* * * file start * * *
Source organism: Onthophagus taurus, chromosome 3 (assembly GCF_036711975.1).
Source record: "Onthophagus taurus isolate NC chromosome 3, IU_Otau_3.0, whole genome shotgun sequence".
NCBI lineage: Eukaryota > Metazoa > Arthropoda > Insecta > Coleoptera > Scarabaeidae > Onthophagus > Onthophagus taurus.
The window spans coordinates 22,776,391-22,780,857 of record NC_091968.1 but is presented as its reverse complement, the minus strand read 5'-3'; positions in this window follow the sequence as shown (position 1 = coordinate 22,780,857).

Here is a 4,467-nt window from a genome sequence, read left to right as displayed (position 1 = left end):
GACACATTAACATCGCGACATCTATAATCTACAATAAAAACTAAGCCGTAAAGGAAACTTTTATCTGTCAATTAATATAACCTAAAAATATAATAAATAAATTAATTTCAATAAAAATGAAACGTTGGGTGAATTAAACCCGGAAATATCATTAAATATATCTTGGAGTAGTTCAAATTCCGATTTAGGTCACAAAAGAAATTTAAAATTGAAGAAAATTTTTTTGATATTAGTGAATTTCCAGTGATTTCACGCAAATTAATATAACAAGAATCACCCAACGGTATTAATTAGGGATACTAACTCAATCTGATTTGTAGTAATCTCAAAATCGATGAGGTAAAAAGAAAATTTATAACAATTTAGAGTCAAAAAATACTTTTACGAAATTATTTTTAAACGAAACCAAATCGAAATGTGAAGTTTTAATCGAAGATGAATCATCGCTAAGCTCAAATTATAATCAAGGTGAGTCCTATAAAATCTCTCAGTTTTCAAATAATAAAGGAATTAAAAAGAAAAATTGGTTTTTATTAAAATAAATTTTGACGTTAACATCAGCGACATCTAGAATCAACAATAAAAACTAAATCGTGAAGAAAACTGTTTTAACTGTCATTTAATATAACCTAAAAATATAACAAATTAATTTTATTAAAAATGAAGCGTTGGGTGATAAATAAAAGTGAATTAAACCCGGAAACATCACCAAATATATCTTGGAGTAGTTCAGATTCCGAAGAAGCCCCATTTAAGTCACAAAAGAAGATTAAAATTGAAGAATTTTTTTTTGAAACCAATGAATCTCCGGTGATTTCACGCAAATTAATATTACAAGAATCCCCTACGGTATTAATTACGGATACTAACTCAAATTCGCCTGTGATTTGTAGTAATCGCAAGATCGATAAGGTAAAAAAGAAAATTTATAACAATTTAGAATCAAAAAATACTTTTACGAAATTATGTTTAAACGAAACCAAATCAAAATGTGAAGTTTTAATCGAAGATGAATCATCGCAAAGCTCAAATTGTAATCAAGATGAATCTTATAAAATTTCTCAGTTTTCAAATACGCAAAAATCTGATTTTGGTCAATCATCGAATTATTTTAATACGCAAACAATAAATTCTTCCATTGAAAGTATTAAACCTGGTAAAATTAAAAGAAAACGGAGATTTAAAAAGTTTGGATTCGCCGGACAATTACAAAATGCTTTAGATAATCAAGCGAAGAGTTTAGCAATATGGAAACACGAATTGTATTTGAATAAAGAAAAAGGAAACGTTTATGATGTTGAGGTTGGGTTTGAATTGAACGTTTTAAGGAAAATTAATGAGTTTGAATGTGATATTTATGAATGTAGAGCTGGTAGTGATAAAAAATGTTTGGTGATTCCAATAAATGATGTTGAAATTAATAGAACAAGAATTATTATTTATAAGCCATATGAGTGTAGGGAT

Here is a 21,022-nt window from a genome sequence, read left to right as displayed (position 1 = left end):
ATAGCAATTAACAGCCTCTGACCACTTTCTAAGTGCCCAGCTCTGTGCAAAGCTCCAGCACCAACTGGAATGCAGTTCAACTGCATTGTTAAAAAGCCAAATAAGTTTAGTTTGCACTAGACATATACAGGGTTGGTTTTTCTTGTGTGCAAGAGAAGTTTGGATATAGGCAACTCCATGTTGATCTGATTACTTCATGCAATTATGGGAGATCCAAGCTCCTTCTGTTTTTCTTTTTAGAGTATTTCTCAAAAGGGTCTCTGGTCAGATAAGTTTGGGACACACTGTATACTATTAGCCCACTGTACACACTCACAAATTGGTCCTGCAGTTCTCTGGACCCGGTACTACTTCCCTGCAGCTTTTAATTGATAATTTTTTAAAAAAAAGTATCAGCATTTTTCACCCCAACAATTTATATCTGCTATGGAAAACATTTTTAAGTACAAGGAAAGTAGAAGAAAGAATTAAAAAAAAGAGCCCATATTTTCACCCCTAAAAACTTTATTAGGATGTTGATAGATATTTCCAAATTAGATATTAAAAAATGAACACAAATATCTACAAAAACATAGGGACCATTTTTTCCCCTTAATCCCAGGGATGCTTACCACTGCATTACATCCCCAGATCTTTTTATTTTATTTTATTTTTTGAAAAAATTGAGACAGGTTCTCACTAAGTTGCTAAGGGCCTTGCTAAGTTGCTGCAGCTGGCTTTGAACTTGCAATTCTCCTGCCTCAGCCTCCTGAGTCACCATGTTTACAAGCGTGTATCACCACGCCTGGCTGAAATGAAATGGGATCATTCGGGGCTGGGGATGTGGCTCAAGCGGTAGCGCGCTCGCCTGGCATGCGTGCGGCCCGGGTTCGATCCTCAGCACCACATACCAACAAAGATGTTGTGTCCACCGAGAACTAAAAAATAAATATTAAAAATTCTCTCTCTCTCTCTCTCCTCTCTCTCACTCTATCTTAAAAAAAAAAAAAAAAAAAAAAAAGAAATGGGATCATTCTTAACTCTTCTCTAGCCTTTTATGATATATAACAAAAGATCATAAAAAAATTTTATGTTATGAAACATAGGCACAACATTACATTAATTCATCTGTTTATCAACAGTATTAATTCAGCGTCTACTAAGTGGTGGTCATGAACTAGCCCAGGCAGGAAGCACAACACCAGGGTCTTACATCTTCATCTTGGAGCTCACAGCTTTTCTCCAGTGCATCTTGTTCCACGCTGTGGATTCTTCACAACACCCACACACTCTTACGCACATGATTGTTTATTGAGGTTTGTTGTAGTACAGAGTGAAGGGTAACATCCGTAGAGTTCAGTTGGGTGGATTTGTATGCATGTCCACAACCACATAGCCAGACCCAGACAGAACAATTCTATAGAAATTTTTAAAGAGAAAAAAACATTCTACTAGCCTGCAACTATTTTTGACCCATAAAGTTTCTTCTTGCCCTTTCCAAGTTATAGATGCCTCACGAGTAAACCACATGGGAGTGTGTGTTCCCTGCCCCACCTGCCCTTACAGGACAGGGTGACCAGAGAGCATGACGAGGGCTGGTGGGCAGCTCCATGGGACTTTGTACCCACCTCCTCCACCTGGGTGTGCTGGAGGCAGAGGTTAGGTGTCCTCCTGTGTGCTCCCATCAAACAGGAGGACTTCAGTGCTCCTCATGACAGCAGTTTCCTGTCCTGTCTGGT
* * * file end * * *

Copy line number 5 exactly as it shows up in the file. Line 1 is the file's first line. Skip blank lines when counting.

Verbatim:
Here is a 4,467-nt window from a genome sequence, read left to right as displayed (position 1 = left end):